In 2020, American Express achieved the ambitious goal of 100% pay equity in the truest sense of the word. It is also the only company in the finance industry to have bucked the trend in the boardroom. In a truly remarkable interview with Monique Herena, we talk about American Express’ The Ambition Project, leadership resilience, and what we can do to help women propel into leadership roles.
Thriving Through Change
The HR Digest: What is American Express’ secret sauce for being recognized several times as a “Great Place to Work”?
Monique Herena: We firmly believe the best way to back our customers is to back our colleagues. To do that, we offer a compelling colleague value proposition, which includes meaningful work and growth opportunities, a flexible and inclusive culture, competitive pay and benefits, and more. At its core, our colleague value proposition places our colleagues at the center of everything we do, focusing on the whole person, holistic well-being, and a strong sense of belonging.
An important aspect of how we designed our new way of working —or what we call Amex Flex —was to check-in with, listen to, and learn from our colleagues. They told us they value having the flexibility to work from home and that they also miss in-person collaboration. That’s why Amex Flex offers the best of both worlds —providing greater flexibility for our colleagues while ensuring we preserve the important benefits of our very special culture which is built on relationships.
American Express takes great pride in ‘The Ambition Project’. Can you tell our readers more about this program and how it promoted change within the company in practical terms?
Women’s success is in everyone’s best interest, and through The Ambition Project, we are encouraging women to fully embrace their ambition and pay it forward. We launched this initiative as part of our commitment to engage, retain, and back our women colleagues, and I’m proud to say that:
- In 2020, American Express achieved 100% pay equity for colleagues across genders globally and across races and ethnicities in the United States.
- 48% of new hires globally were women and among colleagues that received promotions globally, 46% were women.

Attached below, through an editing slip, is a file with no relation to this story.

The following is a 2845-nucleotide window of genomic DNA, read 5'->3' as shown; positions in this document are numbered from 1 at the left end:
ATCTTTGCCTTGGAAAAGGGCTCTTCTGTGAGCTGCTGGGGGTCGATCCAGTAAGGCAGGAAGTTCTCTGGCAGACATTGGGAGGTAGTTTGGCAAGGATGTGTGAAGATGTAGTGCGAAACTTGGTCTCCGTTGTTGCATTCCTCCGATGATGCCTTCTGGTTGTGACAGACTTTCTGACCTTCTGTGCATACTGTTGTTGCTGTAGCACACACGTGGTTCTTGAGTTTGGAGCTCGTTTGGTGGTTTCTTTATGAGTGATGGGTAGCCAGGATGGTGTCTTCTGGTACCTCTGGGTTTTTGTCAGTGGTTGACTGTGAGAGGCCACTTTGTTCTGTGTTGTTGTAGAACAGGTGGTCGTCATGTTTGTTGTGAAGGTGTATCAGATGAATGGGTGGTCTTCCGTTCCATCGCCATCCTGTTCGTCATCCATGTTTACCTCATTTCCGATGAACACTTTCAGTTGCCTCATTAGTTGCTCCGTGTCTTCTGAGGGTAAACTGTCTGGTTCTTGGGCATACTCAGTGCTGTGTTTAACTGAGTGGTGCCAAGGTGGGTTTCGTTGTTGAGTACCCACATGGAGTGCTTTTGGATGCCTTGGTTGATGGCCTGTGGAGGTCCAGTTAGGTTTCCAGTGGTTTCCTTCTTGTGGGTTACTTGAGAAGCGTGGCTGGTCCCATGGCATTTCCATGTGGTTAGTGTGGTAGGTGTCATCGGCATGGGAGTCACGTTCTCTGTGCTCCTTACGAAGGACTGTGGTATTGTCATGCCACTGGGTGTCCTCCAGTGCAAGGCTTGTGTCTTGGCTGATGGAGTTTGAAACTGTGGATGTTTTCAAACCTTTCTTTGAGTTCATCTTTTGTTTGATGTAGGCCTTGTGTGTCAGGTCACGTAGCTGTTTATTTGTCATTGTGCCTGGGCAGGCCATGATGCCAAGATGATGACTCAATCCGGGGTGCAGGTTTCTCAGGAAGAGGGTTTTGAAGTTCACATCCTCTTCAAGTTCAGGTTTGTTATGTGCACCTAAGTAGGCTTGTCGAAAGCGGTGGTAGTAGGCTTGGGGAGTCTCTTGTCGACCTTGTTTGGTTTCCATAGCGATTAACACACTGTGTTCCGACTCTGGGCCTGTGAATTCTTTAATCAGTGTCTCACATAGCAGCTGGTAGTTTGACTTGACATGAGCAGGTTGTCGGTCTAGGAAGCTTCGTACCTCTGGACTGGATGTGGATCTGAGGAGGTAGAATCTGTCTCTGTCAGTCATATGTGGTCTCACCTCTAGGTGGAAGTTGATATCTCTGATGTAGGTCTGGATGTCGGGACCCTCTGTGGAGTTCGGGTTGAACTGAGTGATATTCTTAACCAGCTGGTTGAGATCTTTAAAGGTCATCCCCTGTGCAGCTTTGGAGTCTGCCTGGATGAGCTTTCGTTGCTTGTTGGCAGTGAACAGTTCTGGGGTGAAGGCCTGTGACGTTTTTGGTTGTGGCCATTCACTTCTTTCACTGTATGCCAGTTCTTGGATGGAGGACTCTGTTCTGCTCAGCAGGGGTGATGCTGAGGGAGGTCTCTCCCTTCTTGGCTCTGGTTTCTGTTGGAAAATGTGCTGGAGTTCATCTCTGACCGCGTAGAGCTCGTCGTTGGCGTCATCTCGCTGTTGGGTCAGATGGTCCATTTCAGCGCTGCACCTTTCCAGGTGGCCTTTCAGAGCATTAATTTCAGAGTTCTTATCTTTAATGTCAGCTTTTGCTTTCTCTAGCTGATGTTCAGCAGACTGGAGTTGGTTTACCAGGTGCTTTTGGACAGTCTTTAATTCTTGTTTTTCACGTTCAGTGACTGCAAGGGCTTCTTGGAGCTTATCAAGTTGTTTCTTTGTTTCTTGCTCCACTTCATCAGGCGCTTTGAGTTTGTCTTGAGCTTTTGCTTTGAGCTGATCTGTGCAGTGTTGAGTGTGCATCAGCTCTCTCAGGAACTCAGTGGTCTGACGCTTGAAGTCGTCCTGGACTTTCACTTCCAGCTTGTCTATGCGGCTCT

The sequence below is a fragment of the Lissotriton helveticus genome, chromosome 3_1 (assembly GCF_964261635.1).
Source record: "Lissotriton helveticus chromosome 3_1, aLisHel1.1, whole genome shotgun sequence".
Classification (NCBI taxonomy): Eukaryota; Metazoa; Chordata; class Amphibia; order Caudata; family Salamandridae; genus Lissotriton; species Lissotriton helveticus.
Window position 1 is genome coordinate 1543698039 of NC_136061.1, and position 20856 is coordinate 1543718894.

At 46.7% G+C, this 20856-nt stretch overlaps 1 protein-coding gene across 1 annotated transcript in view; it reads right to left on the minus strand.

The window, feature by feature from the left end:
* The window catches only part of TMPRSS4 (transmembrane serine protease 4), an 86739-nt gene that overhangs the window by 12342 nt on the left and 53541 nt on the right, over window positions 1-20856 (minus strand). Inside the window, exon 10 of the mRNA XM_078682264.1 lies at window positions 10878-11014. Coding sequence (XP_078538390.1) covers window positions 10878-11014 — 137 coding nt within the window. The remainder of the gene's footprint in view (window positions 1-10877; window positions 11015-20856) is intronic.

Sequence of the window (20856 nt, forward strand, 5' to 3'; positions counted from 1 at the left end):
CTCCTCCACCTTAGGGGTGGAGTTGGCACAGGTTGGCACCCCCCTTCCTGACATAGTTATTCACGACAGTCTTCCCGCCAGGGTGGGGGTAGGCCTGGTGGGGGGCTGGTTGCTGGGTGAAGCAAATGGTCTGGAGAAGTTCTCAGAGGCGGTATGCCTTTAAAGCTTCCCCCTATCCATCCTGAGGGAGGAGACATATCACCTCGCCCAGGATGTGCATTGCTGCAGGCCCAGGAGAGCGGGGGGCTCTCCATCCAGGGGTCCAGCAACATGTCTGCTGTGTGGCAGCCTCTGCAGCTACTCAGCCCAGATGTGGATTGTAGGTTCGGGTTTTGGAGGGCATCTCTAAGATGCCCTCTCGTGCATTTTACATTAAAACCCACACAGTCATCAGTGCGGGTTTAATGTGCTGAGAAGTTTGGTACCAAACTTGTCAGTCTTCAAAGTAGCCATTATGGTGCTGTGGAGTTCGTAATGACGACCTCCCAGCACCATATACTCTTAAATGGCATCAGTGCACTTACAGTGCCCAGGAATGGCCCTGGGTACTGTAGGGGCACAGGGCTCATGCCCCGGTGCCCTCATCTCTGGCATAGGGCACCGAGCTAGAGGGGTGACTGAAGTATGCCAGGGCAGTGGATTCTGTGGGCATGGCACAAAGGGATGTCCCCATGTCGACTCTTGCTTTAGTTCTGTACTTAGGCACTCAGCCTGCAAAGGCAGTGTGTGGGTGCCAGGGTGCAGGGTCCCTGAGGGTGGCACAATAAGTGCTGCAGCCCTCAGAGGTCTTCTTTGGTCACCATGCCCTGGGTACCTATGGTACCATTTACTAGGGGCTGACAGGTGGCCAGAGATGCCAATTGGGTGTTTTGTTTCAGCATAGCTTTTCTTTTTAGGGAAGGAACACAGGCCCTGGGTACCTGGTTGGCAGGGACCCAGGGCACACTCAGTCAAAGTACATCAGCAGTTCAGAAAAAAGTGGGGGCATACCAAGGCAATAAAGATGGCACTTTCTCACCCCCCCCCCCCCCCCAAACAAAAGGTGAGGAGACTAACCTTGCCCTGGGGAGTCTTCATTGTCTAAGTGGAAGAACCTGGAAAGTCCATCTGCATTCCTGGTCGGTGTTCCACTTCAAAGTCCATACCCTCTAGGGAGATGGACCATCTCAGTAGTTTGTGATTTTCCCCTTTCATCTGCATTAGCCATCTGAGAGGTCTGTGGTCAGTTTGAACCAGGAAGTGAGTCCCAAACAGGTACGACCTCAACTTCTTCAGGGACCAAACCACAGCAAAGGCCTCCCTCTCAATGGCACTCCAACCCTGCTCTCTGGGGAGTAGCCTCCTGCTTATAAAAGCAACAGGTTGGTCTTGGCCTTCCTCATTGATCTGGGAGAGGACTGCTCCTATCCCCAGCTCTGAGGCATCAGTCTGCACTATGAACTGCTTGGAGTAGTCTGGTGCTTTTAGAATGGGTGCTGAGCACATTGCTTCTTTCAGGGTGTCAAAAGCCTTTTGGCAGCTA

- Today, women make up 27% of the Board and 37% of our Executive Committee at American Express.
With a focus on better understanding the unique experiences and ambitions of our women colleagues, enabling them to build stronger relationships and creating a more inclusive environment for all women across the company, we continue to move The Ambition Project forward through global events and networking forums and customized learning and development programs. We are ambitious for all colleagues at American Express.
What is the number one leadership competency required in today’s fast-paced, unpredictable world?
Without a doubt, leadership resilience. Resilience is built through a series of intentional behaviors —they can be learned, practiced, and strengthened through experience. Resilient leadership is all about motivating teams, sustaining energy levels, and maintaining a growth orientation. We do this by inspiring, leading, adapting, and performing through disruptive changes, both on a personal and organizational level, over time. We use these experiences to make us even better.
At Amex, we continue to prioritize colleague well-being, communicating frequently, and staying open to if and how we need to evolve. That’s the key. We can all be better in the next moment than we are right now. I’m inspired by the great resilience Team Amex has already demonstrated —the growth and successes, and how we’ve led through so much change. It’s really important that we continue to build on our momentum.